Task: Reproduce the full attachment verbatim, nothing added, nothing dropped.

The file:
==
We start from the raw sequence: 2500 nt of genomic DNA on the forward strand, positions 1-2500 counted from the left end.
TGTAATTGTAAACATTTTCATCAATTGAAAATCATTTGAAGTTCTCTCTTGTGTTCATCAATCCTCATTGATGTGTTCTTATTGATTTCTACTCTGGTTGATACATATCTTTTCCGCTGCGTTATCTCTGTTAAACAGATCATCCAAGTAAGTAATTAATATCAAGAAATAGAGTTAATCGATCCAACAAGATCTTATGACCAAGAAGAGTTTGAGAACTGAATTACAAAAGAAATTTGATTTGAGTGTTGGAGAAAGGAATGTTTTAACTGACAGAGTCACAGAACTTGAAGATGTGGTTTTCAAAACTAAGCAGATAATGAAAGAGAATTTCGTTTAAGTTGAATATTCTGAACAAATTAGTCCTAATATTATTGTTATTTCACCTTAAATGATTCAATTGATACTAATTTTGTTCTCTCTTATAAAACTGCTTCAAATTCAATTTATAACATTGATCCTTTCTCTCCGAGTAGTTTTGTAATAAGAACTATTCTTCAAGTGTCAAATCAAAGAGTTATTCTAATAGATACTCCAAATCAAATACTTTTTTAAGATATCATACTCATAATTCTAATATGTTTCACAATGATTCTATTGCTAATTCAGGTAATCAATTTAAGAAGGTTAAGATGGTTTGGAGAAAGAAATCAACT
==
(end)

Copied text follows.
We start from the raw sequence: 2500 nt of genomic DNA on the forward strand, positions 1-2500 counted from the left end.
TGTAATTGTAAACATTTTCATCAATTGAAAATCATTTGAAGTTCTCTCTTGTGTTCATCAATCCTCATTGATGTGTTCTTATTGATTTCTACTCTGGTTGATACATATCTTTTCCGCTGCGTTATCTCTGTTAAACAGATCATCCAAGTAAGTAATTAATATCAAGAAATAGAGTTAATCGATCCAACAAGATCTTATGACCAAGAAGAGTTTGAGAACTGAATTACAAAAGAAATTTGATTTGAGTGTTGGAGAAAGGAATGTTTTAACTGACAGAGTCACAGAACTTGAAGATGTGGTTTTCAAAACTAAGCAGATAATGAAAGAGAATTTCGTTTAAGTTGAATATTCTGAACAAATTAGTCCTAATATTATTGTTATTTCACCTTAAATGATTCAATTGATACTAATTTTGTTCTCTCTTATAAAACTGCTTCAAATTCAATTTATAACATTGATCCTTTCTCTCCGAGTAGTTTTGTAATAAGAACTATTCTTCAAGTGTCAAATCAAAGAGTTATTCTAATAGATACTCCAAATCAAATACTTTTTTAAGATATCATACTCATAATTCTAATATGTTTCACAATGATTCTATTGCTAATTCAGGTAATCAATTTAAGAAGGTTAAGATGGTTTGGAGAAAGAAATCAACT